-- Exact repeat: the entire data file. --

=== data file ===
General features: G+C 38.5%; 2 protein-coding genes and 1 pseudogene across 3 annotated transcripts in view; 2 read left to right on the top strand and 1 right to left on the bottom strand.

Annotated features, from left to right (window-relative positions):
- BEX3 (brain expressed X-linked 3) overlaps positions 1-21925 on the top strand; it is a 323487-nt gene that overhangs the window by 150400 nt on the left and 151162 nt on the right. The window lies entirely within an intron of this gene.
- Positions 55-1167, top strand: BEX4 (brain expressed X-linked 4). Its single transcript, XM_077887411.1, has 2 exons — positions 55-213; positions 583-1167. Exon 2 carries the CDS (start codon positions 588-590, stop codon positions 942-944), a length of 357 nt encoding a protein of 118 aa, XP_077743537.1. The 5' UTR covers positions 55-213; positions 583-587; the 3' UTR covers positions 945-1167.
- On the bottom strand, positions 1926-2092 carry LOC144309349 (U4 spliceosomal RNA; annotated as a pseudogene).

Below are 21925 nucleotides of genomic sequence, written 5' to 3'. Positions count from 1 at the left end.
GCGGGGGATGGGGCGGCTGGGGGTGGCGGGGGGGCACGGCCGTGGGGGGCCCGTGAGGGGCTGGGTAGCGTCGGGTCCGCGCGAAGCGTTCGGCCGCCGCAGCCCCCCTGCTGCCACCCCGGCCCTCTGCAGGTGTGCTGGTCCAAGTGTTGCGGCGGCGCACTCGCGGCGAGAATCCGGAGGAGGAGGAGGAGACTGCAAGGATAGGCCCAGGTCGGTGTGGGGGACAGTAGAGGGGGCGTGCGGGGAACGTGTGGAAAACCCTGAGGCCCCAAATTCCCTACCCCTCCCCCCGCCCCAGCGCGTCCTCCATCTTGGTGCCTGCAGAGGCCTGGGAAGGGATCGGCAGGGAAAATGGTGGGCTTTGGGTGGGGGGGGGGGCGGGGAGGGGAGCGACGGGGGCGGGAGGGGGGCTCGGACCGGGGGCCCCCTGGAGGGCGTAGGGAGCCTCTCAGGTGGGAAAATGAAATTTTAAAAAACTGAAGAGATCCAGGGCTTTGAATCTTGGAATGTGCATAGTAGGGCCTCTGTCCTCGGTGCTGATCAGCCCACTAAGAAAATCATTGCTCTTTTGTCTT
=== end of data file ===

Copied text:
General features: G+C 38.5%; 2 protein-coding genes and 1 pseudogene across 3 annotated transcripts in view; 2 read left to right on the top strand and 1 right to left on the bottom strand.

Annotated features, from left to right (window-relative positions):
- BEX3 (brain expressed X-linked 3) overlaps positions 1-21925 on the top strand; it is a 323487-nt gene that overhangs the window by 150400 nt on the left and 151162 nt on the right. The window lies entirely within an intron of this gene.
- Positions 55-1167, top strand: BEX4 (brain expressed X-linked 4). Its single transcript, XM_077887411.1, has 2 exons — positions 55-213; positions 583-1167. Exon 2 carries the CDS (start codon positions 588-590, stop codon positions 942-944), a length of 357 nt encoding a protein of 118 aa, XP_077743537.1. The 5' UTR covers positions 55-213; positions 583-587; the 3' UTR covers positions 945-1167.
- On the bottom strand, positions 1926-2092 carry LOC144309349 (U4 spliceosomal RNA; annotated as a pseudogene).

Below are 21925 nucleotides of genomic sequence, written 5' to 3'. Positions count from 1 at the left end.
GCGGGGGATGGGGCGGCTGGGGGTGGCGGGGGGGCACGGCCGTGGGGGGCCCGTGAGGGGCTGGGTAGCGTCGGGTCCGCGCGAAGCGTTCGGCCGCCGCAGCCCCCCTGCTGCCACCCCGGCCCTCTGCAGGTGTGCTGGTCCAAGTGTTGCGGCGGCGCACTCGCGGCGAGAATCCGGAGGAGGAGGAGGAGACTGCAAGGATAGGCCCAGGTCGGTGTGGGGGACAGTAGAGGGGGCGTGCGGGGAACGTGTGGAAAACCCTGAGGCCCCAAATTCCCTACCCCTCCCCCCGCCCCAGCGCGTCCTCCATCTTGGTGCCTGCAGAGGCCTGGGAAGGGATCGGCAGGGAAAATGGTGGGCTTTGGGTGGGGGGGGGGGCGGGGAGGGGAGCGACGGGGGCGGGAGGGGGGCTCGGACCGGGGGCCCCCTGGAGGGCGTAGGGAGCCTCTCAGGTGGGAAAATGAAATTTTAAAAAACTGAAGAGATCCAGGGCTTTGAATCTTGGAATGTGCATAGTAGGGCCTCTGTCCTCGGTGCTGATCAGCCCACTAAGAAAATCATTGCTCTTTTGTCTT